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Independent study program

The Independent Study Program (ISP) consists of three interrelated parts: Studio Program, Curatorial Program, and Critical Studies Program. The ISP provides a setting within which students pursuing art practice, curatorial work, art historical scholarship, and critical writing engage in ongoing discussions and debates that examine the historical, social, and intellectual conditions of artistic production. The program encourages the theoretical and critical study of the practices, institutions, and discourses that constitute the field of culture.

Each year fifteen students are selected to participate in the Studio Program, four in the Curatorial Program, and six in the Critical Studies Program. Curatorial and critical studies students are designated as Helena Rubinstein Fellows in recognition of the substantial support provided to the program by the Helena Rubinstein Foundation. The program begins in early September and concludes at the end of the following May. Many of the participants are enrolled at universities and art schools and receive academic credit for their participation, while others have recently completed their formal studies.

Studio Program

The participants in the Studio Program are engaged in a variety of art practices with an emphasis on installation work, film and video, photography, performance, and various forms of interdisciplinary practice. The program provides studio space and facilities in our loft in downtown Manhattan. The Studio Program exhibition is held in May.

2013 Studio Program poster
2012 Exhibition Catalogue

Curatorial Program

Curatorial students collaborate to produce an exhibition. Working closely with the program’s faculty and curators at the Whitney, the students develop proposals for the exhibition. Once a proposal has been approved by the Museum’s curators, the students proceed to select artworks, arrange loans, and design and oversee the installation of the exhibition. The students write essays for and participate in the production of a catalogue accompanying their exhibition.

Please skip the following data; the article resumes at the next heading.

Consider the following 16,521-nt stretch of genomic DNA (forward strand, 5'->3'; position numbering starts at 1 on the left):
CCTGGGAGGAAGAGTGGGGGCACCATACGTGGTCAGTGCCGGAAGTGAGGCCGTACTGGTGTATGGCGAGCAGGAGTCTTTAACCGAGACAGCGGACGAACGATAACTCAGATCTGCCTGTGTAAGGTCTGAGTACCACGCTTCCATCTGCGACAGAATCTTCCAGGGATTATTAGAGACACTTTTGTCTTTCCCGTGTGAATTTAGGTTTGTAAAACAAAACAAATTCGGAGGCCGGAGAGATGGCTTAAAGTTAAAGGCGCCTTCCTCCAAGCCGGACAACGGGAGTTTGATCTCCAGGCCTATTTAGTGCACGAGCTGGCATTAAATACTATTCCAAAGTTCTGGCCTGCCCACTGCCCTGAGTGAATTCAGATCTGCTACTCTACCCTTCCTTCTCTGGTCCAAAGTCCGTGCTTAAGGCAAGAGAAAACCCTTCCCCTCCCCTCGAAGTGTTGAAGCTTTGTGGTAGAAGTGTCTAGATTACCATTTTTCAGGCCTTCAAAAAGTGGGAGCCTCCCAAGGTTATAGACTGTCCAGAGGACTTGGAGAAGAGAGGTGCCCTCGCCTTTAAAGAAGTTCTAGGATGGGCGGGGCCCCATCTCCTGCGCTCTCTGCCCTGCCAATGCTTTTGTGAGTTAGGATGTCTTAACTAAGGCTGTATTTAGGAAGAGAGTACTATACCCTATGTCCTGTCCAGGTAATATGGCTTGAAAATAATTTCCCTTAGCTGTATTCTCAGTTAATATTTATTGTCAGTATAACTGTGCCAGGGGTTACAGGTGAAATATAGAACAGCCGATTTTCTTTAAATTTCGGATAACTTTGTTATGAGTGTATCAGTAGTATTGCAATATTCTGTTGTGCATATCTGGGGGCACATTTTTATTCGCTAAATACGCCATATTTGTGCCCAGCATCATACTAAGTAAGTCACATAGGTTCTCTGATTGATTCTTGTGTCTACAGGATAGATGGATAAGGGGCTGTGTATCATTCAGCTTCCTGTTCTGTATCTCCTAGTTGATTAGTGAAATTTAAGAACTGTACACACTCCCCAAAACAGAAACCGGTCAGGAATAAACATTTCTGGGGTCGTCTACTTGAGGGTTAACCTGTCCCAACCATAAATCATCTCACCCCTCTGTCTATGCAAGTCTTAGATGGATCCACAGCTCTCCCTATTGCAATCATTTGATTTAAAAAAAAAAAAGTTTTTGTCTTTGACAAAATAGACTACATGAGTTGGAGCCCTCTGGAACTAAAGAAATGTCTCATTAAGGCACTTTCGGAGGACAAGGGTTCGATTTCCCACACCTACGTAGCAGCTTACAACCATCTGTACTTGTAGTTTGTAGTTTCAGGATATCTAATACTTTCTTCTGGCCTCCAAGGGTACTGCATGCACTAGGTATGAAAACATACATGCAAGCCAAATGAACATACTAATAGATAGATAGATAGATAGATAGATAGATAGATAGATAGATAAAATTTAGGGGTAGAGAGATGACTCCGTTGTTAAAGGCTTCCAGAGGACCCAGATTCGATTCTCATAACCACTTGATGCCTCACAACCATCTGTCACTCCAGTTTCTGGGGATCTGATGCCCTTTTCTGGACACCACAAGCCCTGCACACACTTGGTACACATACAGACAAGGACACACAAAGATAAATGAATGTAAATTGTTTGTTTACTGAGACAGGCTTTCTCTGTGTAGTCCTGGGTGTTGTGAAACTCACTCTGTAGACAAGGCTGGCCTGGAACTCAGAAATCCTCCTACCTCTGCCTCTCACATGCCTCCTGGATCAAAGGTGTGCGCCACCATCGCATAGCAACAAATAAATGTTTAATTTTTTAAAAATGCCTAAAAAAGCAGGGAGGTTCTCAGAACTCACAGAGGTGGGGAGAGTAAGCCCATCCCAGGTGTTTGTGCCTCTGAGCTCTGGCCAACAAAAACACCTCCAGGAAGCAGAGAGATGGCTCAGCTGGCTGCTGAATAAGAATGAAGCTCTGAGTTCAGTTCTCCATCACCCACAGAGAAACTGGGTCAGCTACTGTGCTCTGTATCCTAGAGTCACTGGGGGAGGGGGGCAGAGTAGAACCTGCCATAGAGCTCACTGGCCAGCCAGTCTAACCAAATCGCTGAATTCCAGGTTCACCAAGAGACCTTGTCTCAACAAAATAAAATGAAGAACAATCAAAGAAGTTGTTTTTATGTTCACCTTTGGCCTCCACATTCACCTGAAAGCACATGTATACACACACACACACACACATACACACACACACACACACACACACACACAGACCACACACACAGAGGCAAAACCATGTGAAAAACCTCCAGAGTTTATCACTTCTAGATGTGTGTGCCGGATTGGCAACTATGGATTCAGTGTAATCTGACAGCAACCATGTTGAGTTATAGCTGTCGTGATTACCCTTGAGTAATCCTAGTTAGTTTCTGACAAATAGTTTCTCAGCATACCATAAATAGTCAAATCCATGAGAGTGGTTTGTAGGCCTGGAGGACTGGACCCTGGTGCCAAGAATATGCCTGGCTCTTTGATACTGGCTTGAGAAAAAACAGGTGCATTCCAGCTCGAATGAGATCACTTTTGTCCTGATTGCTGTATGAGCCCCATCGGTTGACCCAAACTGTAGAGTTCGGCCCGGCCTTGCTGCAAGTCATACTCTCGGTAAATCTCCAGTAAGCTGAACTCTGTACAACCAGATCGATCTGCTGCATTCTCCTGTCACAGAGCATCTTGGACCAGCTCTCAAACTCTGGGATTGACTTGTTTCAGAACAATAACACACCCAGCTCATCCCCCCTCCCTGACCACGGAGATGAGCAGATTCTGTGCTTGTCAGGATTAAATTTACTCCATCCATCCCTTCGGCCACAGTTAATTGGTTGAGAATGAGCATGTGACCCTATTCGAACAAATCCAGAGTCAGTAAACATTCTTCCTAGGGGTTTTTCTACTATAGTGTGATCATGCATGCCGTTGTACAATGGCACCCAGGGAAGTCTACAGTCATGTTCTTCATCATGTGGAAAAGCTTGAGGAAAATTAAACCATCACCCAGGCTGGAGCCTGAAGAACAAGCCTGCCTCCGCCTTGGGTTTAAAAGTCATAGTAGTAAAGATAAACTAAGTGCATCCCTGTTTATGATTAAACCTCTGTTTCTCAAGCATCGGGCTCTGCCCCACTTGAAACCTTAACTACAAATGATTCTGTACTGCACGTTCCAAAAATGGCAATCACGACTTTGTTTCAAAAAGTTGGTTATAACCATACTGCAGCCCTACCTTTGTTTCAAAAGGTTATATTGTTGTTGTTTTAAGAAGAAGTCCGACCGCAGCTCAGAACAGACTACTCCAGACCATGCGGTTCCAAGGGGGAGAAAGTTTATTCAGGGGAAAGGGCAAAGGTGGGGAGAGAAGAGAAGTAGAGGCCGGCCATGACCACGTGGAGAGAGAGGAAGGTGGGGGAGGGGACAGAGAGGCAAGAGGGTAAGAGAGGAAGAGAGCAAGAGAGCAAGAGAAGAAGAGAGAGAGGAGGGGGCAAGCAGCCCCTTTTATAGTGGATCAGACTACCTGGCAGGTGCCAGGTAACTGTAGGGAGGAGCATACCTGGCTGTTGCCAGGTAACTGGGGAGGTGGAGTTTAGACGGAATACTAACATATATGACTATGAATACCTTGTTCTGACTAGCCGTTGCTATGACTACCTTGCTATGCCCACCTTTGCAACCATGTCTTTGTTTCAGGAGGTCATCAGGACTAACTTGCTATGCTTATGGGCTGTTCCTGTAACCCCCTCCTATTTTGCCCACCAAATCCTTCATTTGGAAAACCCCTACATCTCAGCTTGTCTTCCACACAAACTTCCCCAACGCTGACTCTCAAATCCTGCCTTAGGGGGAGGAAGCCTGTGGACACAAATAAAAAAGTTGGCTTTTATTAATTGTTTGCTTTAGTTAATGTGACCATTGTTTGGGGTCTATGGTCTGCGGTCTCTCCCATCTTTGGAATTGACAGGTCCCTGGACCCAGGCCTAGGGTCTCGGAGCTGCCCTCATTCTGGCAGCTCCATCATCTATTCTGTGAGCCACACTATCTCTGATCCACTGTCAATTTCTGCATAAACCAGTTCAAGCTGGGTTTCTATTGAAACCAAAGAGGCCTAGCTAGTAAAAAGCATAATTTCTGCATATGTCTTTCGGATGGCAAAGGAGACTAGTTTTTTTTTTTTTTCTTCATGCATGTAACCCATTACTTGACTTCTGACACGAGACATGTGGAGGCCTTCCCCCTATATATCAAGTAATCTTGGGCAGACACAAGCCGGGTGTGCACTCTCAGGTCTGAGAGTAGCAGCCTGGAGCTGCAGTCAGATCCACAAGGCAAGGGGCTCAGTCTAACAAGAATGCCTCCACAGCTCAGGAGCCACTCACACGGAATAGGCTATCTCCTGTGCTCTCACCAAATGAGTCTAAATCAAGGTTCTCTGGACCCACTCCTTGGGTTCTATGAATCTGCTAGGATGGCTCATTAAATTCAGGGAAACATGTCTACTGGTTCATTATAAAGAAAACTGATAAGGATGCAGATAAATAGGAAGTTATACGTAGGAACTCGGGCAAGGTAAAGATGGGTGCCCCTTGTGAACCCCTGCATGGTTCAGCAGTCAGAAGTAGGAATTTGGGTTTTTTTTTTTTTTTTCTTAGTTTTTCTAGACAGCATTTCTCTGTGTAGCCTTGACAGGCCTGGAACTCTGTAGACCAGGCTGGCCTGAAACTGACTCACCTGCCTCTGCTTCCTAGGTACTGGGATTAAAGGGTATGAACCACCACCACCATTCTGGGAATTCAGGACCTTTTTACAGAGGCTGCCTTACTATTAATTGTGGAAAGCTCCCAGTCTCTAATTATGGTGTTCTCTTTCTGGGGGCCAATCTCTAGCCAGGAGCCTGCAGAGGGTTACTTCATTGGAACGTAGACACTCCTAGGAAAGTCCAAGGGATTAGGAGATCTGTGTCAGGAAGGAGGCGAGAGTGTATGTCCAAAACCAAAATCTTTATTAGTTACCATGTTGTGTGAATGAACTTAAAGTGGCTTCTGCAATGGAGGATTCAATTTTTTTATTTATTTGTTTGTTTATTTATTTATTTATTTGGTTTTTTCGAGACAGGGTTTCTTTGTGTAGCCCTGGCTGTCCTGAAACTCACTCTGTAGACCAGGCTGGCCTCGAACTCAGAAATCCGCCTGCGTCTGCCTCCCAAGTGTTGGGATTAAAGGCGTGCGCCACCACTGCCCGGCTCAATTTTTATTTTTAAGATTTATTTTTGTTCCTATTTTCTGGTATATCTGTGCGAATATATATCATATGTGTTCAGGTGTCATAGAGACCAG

Yve Laris Cohen, Waltz; Cross Hesitation, 2012 (performance view, Thomas Erben Gallery, New York, May 18, 2012). White wall, white floor, white wall, white floor, black wall, black floor, white transsexual. Courtesy of the artist and Thomas Erben Gallery. Photograph by Andreas Vesterlund

Maintenance is crucial for the continuation of our physical infrastructure, our society, and our lives. The often repetitive and mundane work of maintenance sustains people, objects, and institutions, and supports our constant struggle against entropy and decay. Ubiquitous but unseen and undervalued, maintenance comprises the essential systems of support that clear the ground for all other forms of work. Investigating the diversity of maintenance tasks, Maintenance Required examines the large-scale systems that construct our daily lives.

Curated by Nina Horisaki-Christens, Andrea Neustein, Victoria Rogers, and Jason Waite, Helena Rubinstein Curatorial Fellows of the Independent Study Program, 2012–13

Alfredo Jaar, The Marx Lounge, 2010. Liverpool Biennial, UK. Courtesy the artist and Galerie Lelong, New York.

Creative destruction refers to capitalism’s inherent tendency to create new wealth by destroying the previous economic order. Initially described by Marx and Engels in The Communist Manifesto, this concept was popularized in the United States after World War II when economist Joseph Schumpeter adapted it as a model of economic innovation but still warned of its self-destructive nature. Creative Destruction reclaims the phrase in order to emphasize how preexisting systems of representation can be reconfigured for different political purposes.

Curated by denisse andrade, Liz Park, Tim Saltarelli, and Kristina Scepanski, Helena Rubinstein Curatorial Fellows of the Whitney Museum of American Art Independent Study Program, 2011–2012.